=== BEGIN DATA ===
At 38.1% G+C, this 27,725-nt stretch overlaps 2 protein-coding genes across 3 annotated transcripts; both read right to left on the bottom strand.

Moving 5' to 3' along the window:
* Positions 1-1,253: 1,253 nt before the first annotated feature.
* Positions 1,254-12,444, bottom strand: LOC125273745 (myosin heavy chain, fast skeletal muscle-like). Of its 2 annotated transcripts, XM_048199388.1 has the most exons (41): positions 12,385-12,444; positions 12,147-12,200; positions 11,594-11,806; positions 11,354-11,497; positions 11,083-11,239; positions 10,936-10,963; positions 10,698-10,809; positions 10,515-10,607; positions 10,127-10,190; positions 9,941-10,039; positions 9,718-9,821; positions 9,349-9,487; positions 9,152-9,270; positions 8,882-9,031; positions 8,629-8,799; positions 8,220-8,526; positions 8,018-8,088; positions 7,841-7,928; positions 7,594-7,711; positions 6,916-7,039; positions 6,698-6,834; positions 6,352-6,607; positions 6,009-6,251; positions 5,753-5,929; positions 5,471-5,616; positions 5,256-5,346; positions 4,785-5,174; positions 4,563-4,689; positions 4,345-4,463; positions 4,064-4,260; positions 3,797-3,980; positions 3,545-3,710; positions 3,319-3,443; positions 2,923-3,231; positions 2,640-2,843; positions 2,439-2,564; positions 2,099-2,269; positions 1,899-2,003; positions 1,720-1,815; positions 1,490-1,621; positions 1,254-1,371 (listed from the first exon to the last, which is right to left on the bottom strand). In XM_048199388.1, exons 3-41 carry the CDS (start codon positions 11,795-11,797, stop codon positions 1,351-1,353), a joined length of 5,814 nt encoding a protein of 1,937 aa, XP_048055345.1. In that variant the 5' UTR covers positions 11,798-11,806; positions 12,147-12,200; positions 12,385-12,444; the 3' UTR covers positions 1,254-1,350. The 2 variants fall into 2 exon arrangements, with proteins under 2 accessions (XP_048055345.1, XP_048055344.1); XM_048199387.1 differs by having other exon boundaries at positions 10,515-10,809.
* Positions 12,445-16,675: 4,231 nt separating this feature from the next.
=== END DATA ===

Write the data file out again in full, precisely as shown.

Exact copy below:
At 38.1% G+C, this 27,725-nt stretch overlaps 2 protein-coding genes across 3 annotated transcripts; both read right to left on the bottom strand.

Moving 5' to 3' along the window:
* Positions 1-1,253: 1,253 nt before the first annotated feature.
* Positions 1,254-12,444, bottom strand: LOC125273745 (myosin heavy chain, fast skeletal muscle-like). Of its 2 annotated transcripts, XM_048199388.1 has the most exons (41): positions 12,385-12,444; positions 12,147-12,200; positions 11,594-11,806; positions 11,354-11,497; positions 11,083-11,239; positions 10,936-10,963; positions 10,698-10,809; positions 10,515-10,607; positions 10,127-10,190; positions 9,941-10,039; positions 9,718-9,821; positions 9,349-9,487; positions 9,152-9,270; positions 8,882-9,031; positions 8,629-8,799; positions 8,220-8,526; positions 8,018-8,088; positions 7,841-7,928; positions 7,594-7,711; positions 6,916-7,039; positions 6,698-6,834; positions 6,352-6,607; positions 6,009-6,251; positions 5,753-5,929; positions 5,471-5,616; positions 5,256-5,346; positions 4,785-5,174; positions 4,563-4,689; positions 4,345-4,463; positions 4,064-4,260; positions 3,797-3,980; positions 3,545-3,710; positions 3,319-3,443; positions 2,923-3,231; positions 2,640-2,843; positions 2,439-2,564; positions 2,099-2,269; positions 1,899-2,003; positions 1,720-1,815; positions 1,490-1,621; positions 1,254-1,371 (listed from the first exon to the last, which is right to left on the bottom strand). In XM_048199388.1, exons 3-41 carry the CDS (start codon positions 11,795-11,797, stop codon positions 1,351-1,353), a joined length of 5,814 nt encoding a protein of 1,937 aa, XP_048055345.1. In that variant the 5' UTR covers positions 11,798-11,806; positions 12,147-12,200; positions 12,385-12,444; the 3' UTR covers positions 1,254-1,350. The 2 variants fall into 2 exon arrangements, with proteins under 2 accessions (XP_048055345.1, XP_048055344.1); XM_048199387.1 differs by having other exon boundaries at positions 10,515-10,809.
* Positions 12,445-16,675: 4,231 nt separating this feature from the next.